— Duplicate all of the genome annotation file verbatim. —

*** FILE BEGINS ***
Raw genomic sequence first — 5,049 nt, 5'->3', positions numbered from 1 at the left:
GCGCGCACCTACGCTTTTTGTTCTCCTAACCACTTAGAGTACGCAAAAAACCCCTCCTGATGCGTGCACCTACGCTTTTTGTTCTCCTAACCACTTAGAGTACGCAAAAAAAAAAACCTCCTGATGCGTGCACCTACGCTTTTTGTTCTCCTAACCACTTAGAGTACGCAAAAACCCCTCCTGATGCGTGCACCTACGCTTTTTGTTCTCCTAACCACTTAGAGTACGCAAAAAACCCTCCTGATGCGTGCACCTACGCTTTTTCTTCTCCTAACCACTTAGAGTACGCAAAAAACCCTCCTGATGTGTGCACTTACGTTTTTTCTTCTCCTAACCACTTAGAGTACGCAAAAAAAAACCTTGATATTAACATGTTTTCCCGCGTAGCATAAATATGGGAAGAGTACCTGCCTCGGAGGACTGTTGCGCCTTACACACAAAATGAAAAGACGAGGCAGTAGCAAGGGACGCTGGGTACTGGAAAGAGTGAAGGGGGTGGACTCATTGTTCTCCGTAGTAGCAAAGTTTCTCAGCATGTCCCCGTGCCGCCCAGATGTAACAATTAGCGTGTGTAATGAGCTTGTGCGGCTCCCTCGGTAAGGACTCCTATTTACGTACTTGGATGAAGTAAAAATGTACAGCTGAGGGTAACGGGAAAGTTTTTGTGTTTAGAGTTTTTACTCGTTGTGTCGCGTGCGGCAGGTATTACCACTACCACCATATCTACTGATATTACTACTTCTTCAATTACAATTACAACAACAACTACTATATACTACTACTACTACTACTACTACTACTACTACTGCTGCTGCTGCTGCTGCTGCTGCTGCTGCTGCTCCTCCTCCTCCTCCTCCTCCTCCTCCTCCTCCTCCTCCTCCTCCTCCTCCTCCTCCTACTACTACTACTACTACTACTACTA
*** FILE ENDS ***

Raw genomic sequence first — 5,049 nt, 5'->3', positions numbered from 1 at the left:
GCGCGCACCTACGCTTTTTGTTCTCCTAACCACTTAGAGTACGCAAAAAACCCCTCCTGATGCGTGCACCTACGCTTTTTGTTCTCCTAACCACTTAGAGTACGCAAAAAAAAAAACCTCCTGATGCGTGCACCTACGCTTTTTGTTCTCCTAACCACTTAGAGTACGCAAAAACCCCTCCTGATGCGTGCACCTACGCTTTTTGTTCTCCTAACCACTTAGAGTACGCAAAAAACCCTCCTGATGCGTGCACCTACGCTTTTTCTTCTCCTAACCACTTAGAGTACGCAAAAAACCCTCCTGATGTGTGCACTTACGTTTTTTCTTCTCCTAACCACTTAGAGTACGCAAAAAAAAACCTTGATATTAACATGTTTTCCCGCGTAGCATAAATATGGGAAGAGTACCTGCCTCGGAGGACTGTTGCGCCTTACACACAAAATGAAAAGACGAGGCAGTAGCAAGGGACGCTGGGTACTGGAAAGAGTGAAGGGGGTGGACTCATTGTTCTCCGTAGTAGCAAAGTTTCTCAGCATGTCCCCGTGCCGCCCAGATGTAACAATTAGCGTGTGTAATGAGCTTGTGCGGCTCCCTCGGTAAGGACTCCTATTTACGTACTTGGATGAAGTAAAAATGTACAGCTGAGGGTAACGGGAAAGTTTTTGTGTTTAGAGTTTTTACTCGTTGTGTCGCGTGCGGCAGGTATTACCACTACCACCATATCTACTGATATTACTACTTCTTCAATTACAATTACAACAACAACTACTATATACTACTACTACTACTACTACTACTACTACTACTGCTGCTGCTGCTGCTGCTGCTGCTGCTGCTGCTCCTCCTCCTCCTCCTCCTCCTCCTCCTCCTCCTCCTCCTCCTCCTCCTCCTCCTCCTACTACTACTACTACTACTACTACTA